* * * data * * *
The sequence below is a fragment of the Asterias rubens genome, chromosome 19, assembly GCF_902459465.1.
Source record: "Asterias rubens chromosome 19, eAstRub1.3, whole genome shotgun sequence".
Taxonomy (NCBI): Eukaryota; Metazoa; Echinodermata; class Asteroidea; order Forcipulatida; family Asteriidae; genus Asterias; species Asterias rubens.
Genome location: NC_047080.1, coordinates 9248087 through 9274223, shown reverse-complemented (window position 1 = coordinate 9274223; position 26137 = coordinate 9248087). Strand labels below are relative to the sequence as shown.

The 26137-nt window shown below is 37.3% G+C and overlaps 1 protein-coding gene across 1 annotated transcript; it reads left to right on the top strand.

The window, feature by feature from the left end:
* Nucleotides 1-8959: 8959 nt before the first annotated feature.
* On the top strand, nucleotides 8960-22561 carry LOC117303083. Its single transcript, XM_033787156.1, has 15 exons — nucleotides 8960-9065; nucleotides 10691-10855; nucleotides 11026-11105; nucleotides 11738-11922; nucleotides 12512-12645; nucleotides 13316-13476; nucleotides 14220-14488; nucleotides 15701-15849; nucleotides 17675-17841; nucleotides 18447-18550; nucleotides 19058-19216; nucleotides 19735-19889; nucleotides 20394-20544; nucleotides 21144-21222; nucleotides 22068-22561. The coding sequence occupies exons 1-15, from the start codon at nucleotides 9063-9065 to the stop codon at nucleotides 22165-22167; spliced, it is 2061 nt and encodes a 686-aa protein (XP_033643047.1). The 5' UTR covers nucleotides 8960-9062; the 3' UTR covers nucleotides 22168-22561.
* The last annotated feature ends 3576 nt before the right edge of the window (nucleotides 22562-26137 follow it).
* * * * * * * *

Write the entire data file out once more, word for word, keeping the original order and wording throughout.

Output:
The sequence below is a fragment of the Asterias rubens genome, chromosome 19, assembly GCF_902459465.1.
Source record: "Asterias rubens chromosome 19, eAstRub1.3, whole genome shotgun sequence".
Taxonomy (NCBI): Eukaryota; Metazoa; Echinodermata; class Asteroidea; order Forcipulatida; family Asteriidae; genus Asterias; species Asterias rubens.
Genome location: NC_047080.1, coordinates 9248087 through 9274223, shown reverse-complemented (window position 1 = coordinate 9274223; position 26137 = coordinate 9248087). Strand labels below are relative to the sequence as shown.

The 26137-nt window shown below is 37.3% G+C and overlaps 1 protein-coding gene across 1 annotated transcript; it reads left to right on the top strand.

The window, feature by feature from the left end:
* Nucleotides 1-8959: 8959 nt before the first annotated feature.
* On the top strand, nucleotides 8960-22561 carry LOC117303083. Its single transcript, XM_033787156.1, has 15 exons — nucleotides 8960-9065; nucleotides 10691-10855; nucleotides 11026-11105; nucleotides 11738-11922; nucleotides 12512-12645; nucleotides 13316-13476; nucleotides 14220-14488; nucleotides 15701-15849; nucleotides 17675-17841; nucleotides 18447-18550; nucleotides 19058-19216; nucleotides 19735-19889; nucleotides 20394-20544; nucleotides 21144-21222; nucleotides 22068-22561. The coding sequence occupies exons 1-15, from the start codon at nucleotides 9063-9065 to the stop codon at nucleotides 22165-22167; spliced, it is 2061 nt and encodes a 686-aa protein (XP_033643047.1). The 5' UTR covers nucleotides 8960-9062; the 3' UTR covers nucleotides 22168-22561.
* The last annotated feature ends 3576 nt before the right edge of the window (nucleotides 22562-26137 follow it).